An anonymous pirate radio DJ in Nairobi, ‘electro-modern’ remixes in Costa Rica, slum kids with cameras in Argentina and miraculous videos from the streets of San Francisco; this week’s #CultureFutures collection is an audiovisual treat.
Over the past few months we’ve been digging deep into the joyful world of virtual reality, comic book artists, filmmakers, photographers, illustrators, curators and collectives who help build a better, and more imaginative, world – in all its technicoloured glory.
This fierce Future 5 shows fashion and media can be forces for good… mic drop.
An anonymous pirate radio DJ is sharing positive ideas, encouraging young East Africans to take action to improve their lives – and it’s working. Operated by 19-year-old DJ Boyie out of his bedroom in the Nairobi outskirts, Shujaaz.FM is so stealthy an operation that not even his own ‘mother’ knows what he’s up to. But, since taking to the air in 2010, his daily show has evolved into a virtuous circle engaging East African youth. This is Well Told Story.
“My show is a daily callout to young people to step it up, to take action, to improve their lives and share good ideas that can make everything better for everyone.”
Creating opportunities for women is exactly what Raven + Lily is all about. A flagbearer for gender equality and female empowerment, the ethical fashion company works with marginalised women from economically-challenged regions, to alleviate poverty whilst simultaneously supporting sustainable fashion.
“In the Western world, we have a choice. We can choose to spend our money on things that have a negative or positive impact and the reality is that fashion is having a negative impact. Fashion can be used as a force for good.”
One face forward, another facing back: you’re looking at Jirondai, the legendary shaman with two faces. He gives his name to the Jirondai Project, which records and remixes entrancing ancestral sounds with an ‘electro-modern’ twist – to carry Costa Rican cultural heritage into the future. It isn’t only about protecting future cultural diversity, but about ecological biodiversity.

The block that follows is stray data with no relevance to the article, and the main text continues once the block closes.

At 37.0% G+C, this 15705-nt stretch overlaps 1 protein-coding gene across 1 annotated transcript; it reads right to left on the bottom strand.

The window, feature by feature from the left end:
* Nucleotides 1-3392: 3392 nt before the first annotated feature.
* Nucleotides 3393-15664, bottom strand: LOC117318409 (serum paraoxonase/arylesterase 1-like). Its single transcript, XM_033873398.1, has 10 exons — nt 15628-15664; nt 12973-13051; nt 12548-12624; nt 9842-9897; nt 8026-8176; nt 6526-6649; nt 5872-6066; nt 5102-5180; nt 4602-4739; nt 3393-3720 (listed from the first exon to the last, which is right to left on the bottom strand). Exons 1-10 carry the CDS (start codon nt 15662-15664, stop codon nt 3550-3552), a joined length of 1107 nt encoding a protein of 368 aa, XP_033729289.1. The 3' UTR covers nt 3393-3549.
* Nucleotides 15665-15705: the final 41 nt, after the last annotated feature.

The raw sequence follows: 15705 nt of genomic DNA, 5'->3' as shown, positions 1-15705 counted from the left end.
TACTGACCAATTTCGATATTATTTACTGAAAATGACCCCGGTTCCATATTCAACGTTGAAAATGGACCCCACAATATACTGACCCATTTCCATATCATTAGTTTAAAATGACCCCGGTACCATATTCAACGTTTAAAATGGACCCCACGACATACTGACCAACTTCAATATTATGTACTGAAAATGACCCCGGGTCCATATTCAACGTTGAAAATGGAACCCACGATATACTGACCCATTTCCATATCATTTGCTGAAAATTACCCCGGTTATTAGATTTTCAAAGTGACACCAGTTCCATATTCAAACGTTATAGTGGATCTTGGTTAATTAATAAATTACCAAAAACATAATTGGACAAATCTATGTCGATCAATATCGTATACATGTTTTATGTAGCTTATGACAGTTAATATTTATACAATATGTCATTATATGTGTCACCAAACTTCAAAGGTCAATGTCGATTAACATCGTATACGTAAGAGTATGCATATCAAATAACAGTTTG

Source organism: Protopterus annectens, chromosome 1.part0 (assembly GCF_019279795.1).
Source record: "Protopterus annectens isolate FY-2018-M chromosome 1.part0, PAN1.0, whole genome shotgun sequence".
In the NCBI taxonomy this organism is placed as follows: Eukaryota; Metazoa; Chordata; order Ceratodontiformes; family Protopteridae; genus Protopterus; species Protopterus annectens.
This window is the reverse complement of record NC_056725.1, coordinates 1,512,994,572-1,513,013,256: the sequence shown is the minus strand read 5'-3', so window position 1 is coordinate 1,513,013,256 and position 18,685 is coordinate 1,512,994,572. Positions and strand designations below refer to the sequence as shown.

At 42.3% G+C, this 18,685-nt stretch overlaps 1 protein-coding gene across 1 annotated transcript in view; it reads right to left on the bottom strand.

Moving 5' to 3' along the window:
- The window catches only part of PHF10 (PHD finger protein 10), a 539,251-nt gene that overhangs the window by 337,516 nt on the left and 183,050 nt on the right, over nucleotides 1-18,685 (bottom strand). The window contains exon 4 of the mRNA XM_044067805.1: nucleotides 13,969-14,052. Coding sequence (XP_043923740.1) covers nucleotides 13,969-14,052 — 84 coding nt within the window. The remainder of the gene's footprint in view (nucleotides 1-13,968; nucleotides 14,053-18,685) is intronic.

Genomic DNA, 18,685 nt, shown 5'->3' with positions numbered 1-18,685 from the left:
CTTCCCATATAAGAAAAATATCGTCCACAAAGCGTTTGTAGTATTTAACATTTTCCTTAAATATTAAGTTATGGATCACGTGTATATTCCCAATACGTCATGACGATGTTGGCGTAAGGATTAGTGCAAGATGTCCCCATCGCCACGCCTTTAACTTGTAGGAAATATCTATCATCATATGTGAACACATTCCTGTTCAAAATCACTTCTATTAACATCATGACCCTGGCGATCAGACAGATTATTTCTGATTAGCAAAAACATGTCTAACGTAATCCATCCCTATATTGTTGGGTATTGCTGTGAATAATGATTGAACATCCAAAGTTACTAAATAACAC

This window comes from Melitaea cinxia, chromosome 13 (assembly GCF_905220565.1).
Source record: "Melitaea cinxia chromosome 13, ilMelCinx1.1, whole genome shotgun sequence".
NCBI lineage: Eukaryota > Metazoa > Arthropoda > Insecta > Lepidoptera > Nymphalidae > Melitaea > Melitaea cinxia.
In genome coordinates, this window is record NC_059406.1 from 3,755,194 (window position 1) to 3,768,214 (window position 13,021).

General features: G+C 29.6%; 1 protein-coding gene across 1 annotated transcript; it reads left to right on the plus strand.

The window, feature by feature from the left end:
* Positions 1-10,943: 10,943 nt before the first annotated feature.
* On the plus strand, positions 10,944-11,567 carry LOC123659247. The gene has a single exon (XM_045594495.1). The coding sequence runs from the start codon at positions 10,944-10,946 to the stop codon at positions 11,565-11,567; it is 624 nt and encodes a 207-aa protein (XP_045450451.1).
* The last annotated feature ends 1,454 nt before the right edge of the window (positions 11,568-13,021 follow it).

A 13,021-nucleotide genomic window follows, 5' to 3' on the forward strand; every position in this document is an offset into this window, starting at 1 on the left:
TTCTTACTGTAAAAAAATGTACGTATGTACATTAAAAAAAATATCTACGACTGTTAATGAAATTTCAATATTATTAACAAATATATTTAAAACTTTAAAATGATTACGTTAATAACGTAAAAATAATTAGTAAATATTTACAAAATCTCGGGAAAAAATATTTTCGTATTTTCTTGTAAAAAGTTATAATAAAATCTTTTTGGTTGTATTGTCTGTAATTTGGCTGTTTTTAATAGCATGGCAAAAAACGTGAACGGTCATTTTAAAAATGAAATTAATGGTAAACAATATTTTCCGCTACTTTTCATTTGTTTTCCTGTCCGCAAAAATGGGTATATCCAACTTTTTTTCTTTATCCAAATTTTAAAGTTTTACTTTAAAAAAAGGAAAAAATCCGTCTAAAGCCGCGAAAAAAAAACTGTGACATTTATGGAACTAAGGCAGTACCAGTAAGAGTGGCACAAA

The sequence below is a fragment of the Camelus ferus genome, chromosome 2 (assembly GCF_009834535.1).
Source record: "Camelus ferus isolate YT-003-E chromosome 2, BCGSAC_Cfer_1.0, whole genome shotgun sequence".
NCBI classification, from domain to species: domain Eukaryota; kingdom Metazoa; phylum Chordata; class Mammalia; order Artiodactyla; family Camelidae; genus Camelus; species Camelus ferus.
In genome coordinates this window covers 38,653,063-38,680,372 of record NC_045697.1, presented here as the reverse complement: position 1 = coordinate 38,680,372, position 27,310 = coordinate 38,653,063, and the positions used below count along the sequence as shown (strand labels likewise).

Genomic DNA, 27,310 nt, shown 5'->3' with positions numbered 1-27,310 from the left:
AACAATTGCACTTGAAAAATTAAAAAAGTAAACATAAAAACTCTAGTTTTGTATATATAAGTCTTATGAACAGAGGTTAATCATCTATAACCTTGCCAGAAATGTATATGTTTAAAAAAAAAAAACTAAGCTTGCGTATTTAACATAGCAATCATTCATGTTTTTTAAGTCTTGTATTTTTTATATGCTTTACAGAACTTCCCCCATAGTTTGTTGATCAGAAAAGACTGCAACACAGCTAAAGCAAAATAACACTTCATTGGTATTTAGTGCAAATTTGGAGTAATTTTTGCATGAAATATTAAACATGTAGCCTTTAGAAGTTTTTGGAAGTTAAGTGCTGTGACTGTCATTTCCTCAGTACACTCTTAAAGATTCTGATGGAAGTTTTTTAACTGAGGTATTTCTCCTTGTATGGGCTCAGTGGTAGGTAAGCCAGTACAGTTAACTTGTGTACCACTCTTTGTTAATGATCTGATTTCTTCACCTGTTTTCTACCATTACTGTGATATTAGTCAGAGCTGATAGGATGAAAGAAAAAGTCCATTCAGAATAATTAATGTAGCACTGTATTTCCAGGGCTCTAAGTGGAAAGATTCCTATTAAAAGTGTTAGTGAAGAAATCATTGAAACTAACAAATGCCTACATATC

“There is a relation between cultural diversity and biological diversity. Usually the first nations to inhabit a territory develop rules to behave with their motherland, rules to preserve and keep balance, rules that come from their spiritual beliefs and have an impact on the way they see the planet as a living thing.”
In Argentina, the term villa miseria is used to describe the impoverished shanty towns that exist within large urban settlements. Photography workshop PH15 helps at-risk youth in some of Argentina’s most notorious slums.
“We believe that culture, art and creativity are fundamental tools to improve our future. Photography and art serves as a way to break barriers, prejudices and discrimination.”
A walk along Market Street in San Francisco inspired social entrepreneur and sociologist Kevin Adler to create Miracle Messages – to reconcile homeless people with their families through short video messages which are shared on social media.
“I believe that a cultural shift – of seeing people experiencing homelessness not as problems to be solved but as people to be loved – will help us end this human rights crisis on our sidewalks. The role of creativity in shaping culture is to reimagine what is possible, and bring forth new ways of thinking that can change the world.”
#CultureFutures. is a collaboration with Goldsmiths Institute of Creative and Cultural Entrepreneurship and the British Council Creative Economy. Feel the joy and want to take part?
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